The amount of education a person obtains has a direct impact in determining the earnings that one could make over a lifetime. A college education could help an individual land a higher paying job that is more likely desirable than a job they would probably have without a college education. Although most people would rather have a higher income job, lately there has been a lot of controversy on whether attending college is worth the expense in the long run. When the cost of attaining a college degree is beginning to exceed more than a quarter of a million dollars, it prompts students to question if the benefits of their investment will be enough.
Lately the cost of attending college has skyrocketed and the students are earning less post-graduation. The average tuition has more than tripled for a bachelor’s degree since 1970 when the national average was about $4,600 per year to close to $15,000 in recent years. Since college tuition has dramatically increased to an all-time high, students have to fund their education with student loans. This leads to the graduates having to pay back student loans while not having the quality of pay they might deserve. In fact, 2013 showed the total “student loan debt in the United States exceeded $1 trillion, and more than 11 percent of student loan balances were either severely delinquent or already in default” (Federal Reserve Bank). This leads many experts to question whether a college education is a good investment in the long run.
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The decision of whether or not to attend college can be difficult, especially given the tremendous costs associated with tuition, books, and campus living. Moreover, getting a good job or earning an attractive income is not necessarily guaranteed with a college degree. The decision of whether or not to attend college must come from within, and must transcend thoughts about money. For me, going to college represents a genuine personal feat. There are three main reasons why college education is important to me. First, I would be the first person in my generation to receive a higher education. My going to college therefore represents a new precedent in my family. Second, I love learning and want the opportunity to expand my personal and academic horizons. Third, the career path I have embarked on is one that requires a college education in order to succeed. Therefore, a college education is important to me because of personal and professional reasons.
I was born in Cuba and moved to the United States at the age of ten. I had to overcome several barriers such as language and culture. Learning the English language and adapting to a new culture was extremely challenging. In order to overcome these obstacles, dedication and persistency were key factors in the process. The lessons learned from these events have turned into advantages that have fueled my desire to complete my college education. I graduated with a bachelor of business administration in accounting from St. Thomas University. However, I believe that in order to be successful, one must have an extended and deep understanding of the concepts that will be used in one’s endeavors. For this reason I believe that the Masters of Finance
For decades people have been wondering why receiving a college education is important. Why would someone pay thousands of dollars for classes that they will not need in the real world? One main reason is to receive the job that they want; now many jobs require a college degree to be an applicant. And even though you will have to pay for many classes that will not benefit you, some classes will teach you new skills to help you in the future, and lastly, if you have a college degree, you will most likely make more money.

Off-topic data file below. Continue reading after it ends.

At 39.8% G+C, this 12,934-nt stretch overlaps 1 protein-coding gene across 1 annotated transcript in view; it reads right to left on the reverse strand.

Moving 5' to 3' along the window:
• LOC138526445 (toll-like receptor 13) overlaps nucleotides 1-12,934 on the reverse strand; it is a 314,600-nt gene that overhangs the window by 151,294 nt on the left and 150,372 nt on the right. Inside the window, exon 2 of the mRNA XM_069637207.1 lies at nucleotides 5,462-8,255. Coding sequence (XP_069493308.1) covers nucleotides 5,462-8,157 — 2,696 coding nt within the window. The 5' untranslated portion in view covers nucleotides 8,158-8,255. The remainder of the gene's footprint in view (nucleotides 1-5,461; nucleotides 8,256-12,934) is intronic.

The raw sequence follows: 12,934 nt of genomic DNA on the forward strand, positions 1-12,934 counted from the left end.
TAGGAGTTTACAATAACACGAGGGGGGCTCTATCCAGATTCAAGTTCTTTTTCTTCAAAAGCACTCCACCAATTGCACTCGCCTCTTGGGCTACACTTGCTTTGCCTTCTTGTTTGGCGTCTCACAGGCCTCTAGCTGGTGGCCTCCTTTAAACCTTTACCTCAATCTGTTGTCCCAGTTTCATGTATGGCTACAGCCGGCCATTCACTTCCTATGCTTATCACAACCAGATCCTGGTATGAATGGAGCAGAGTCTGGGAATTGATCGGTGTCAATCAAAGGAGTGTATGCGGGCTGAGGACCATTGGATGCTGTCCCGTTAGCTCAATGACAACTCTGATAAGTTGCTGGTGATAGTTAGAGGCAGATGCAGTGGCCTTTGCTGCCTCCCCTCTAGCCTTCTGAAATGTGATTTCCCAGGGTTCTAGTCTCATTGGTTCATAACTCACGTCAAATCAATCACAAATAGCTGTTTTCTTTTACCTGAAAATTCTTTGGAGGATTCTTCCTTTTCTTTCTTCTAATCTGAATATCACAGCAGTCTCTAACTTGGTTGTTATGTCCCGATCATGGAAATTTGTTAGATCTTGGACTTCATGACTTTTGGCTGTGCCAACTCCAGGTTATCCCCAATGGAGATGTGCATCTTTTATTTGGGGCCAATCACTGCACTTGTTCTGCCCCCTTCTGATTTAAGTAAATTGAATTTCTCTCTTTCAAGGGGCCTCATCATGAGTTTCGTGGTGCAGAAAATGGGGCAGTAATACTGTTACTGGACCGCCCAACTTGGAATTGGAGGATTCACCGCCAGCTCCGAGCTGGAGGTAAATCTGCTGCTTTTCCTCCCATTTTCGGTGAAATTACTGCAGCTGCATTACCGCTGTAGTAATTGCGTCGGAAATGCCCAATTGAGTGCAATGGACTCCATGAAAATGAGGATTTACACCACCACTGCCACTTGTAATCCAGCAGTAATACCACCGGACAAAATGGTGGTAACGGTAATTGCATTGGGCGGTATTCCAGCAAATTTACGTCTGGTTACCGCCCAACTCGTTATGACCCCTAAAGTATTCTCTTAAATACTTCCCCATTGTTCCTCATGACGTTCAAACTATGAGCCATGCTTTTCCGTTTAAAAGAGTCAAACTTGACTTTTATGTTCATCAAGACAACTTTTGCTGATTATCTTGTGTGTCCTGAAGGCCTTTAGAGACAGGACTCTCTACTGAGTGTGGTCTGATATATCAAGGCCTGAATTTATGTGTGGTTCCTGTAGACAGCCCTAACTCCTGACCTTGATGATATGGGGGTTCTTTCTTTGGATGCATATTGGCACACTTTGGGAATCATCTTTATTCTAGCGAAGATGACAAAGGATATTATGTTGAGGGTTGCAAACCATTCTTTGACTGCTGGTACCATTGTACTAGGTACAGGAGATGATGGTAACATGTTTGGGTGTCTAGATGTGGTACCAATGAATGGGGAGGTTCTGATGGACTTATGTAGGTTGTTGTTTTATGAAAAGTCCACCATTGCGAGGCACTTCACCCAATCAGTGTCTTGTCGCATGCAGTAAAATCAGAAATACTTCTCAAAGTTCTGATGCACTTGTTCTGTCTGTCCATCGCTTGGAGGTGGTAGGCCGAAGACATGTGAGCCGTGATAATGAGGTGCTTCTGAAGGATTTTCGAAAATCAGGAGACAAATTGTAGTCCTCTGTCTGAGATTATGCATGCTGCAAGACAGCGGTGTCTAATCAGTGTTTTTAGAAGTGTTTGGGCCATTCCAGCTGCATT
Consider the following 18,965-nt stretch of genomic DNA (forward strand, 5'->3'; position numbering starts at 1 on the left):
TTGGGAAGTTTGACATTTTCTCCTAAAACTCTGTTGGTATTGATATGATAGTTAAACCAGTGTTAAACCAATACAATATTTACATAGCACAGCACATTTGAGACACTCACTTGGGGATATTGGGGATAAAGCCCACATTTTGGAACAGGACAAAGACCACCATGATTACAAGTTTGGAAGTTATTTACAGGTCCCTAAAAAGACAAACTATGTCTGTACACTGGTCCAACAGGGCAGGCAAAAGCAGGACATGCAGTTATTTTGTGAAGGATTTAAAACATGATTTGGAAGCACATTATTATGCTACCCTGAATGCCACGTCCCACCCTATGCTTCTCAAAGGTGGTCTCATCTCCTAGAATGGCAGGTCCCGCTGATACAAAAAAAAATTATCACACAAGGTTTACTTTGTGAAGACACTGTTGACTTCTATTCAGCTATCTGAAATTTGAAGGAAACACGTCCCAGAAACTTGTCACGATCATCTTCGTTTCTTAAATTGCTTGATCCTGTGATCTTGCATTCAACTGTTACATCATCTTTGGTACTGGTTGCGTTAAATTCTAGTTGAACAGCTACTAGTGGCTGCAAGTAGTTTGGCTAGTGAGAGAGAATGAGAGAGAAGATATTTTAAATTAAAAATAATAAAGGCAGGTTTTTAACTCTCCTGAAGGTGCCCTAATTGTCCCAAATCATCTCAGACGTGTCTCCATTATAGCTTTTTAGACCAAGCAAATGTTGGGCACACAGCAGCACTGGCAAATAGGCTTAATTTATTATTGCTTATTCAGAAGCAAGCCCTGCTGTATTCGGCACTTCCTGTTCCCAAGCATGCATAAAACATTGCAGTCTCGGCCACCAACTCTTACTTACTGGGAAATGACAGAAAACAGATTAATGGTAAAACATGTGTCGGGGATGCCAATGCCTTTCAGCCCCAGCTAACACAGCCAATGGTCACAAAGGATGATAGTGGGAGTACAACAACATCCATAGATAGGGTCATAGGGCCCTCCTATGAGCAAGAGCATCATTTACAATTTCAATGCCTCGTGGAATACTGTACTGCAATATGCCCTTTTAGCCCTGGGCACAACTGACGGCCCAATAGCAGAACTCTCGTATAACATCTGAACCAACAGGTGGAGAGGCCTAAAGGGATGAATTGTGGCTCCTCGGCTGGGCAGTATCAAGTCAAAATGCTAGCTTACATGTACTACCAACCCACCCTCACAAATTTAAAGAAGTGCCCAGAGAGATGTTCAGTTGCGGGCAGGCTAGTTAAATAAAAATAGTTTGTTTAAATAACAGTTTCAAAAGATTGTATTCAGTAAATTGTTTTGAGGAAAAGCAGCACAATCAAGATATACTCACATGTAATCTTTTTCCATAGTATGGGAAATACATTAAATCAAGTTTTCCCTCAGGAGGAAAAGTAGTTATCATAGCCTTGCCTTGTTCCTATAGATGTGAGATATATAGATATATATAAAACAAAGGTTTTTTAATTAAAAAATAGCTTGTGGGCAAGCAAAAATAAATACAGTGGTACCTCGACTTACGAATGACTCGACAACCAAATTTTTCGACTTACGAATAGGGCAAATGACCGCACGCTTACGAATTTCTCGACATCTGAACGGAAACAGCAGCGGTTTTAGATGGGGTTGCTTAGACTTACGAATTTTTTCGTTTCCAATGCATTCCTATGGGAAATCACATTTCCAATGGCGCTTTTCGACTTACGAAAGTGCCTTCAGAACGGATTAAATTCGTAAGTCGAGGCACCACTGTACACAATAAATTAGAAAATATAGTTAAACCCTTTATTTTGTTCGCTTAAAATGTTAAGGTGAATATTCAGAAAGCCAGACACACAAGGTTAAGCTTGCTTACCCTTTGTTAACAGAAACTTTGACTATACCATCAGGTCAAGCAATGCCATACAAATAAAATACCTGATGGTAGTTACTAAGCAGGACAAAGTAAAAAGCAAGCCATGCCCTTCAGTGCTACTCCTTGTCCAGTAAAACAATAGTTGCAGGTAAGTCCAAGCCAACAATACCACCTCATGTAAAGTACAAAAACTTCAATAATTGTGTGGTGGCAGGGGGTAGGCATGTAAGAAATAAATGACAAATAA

Higher education can be very beneficial to the individual and to the broader community. The common conception that higher education would mean higher pay is proven to be true. Not only is college beneficial to the individuals, but in the long-run, it helps their communities as well. College-graduates can provide their communities with new businesses and a better skilled work-force. Therefore, it would be an advantageous for people to attend college as it will promise a brighter future.
Regardless of my life’s circumstances, I have always put my education first and will continue to do so. I have faced countless obstacles while trying to earn my degree but I refuse to let them stop me from achieving my goal. I come from a very hard working family and I am so thankful that trait was shown to and passed on to me. Being the daughter of immigrants, I hope to be the first in my family to get and education and encourage getting a college education to further generations. My parents did not get the opportunity to go to school, let alone college, therefore I am very grateful to have been given this chance and I happily utilize this opportunity to expand my knowledge and better my life. I haven’t had very much guidance when it
The importance of a college education is critical in bettering a person’s life and the lives of their loved ones. To obtain a well-paying job, a person must seek a higher education by graduating from a college or university. Their education will give them the knowledge they need to obtain a career in their desired field. A college education is very expensive and the cost of tuition continues to rise. There is student fees, room and board, traveling expenses, meal plans, and books and supplies. These fees start adding up quickly. There are many other additional expenses a student must pay to attend college besides tuition. There is also not enough government assistance and scholarships for each student that attends college. This forces many students to take out loans and end up in debt. The amount of debt for a college education is rapidly increasing. Student loans become a high financial burden with most loans totaling near $30,000 by the time a person graduates. Most students do not have a full understanding of the financial burden they place on themselves to where it is hard to obtain prosperity after graduation.